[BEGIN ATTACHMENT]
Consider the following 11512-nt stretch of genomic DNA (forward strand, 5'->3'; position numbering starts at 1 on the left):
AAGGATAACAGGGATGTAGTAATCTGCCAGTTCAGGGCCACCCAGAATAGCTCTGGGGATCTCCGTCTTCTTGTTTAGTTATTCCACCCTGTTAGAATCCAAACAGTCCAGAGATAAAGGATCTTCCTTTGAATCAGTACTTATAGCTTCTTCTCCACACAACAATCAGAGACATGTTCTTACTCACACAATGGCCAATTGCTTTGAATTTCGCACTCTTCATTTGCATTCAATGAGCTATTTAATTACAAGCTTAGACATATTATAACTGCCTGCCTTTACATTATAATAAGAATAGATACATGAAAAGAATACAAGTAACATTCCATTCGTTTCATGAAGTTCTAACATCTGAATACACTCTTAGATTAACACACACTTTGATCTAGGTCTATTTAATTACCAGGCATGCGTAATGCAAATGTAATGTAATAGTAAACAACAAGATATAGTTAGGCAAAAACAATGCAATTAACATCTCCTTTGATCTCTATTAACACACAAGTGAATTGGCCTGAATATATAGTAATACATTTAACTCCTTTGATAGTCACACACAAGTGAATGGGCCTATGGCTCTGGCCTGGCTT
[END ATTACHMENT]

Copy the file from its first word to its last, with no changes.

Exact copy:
Consider the following 11512-nt stretch of genomic DNA (forward strand, 5'->3'; position numbering starts at 1 on the left):
AAGGATAACAGGGATGTAGTAATCTGCCAGTTCAGGGCCACCCAGAATAGCTCTGGGGATCTCCGTCTTCTTGTTTAGTTATTCCACCCTGTTAGAATCCAAACAGTCCAGAGATAAAGGATCTTCCTTTGAATCAGTACTTATAGCTTCTTCTCCACACAACAATCAGAGACATGTTCTTACTCACACAATGGCCAATTGCTTTGAATTTCGCACTCTTCATTTGCATTCAATGAGCTATTTAATTACAAGCTTAGACATATTATAACTGCCTGCCTTTACATTATAATAAGAATAGATACATGAAAAGAATACAAGTAACATTCCATTCGTTTCATGAAGTTCTAACATCTGAATACACTCTTAGATTAACACACACTTTGATCTAGGTCTATTTAATTACCAGGCATGCGTAATGCAAATGTAATGTAATAGTAAACAACAAGATATAGTTAGGCAAAAACAATGCAATTAACATCTCCTTTGATCTCTATTAACACACAAGTGAATTGGCCTGAATATATAGTAATACATTTAACTCCTTTGATAGTCACACACAAGTGAATGGGCCTATGGCTCTGGCCTGGCTT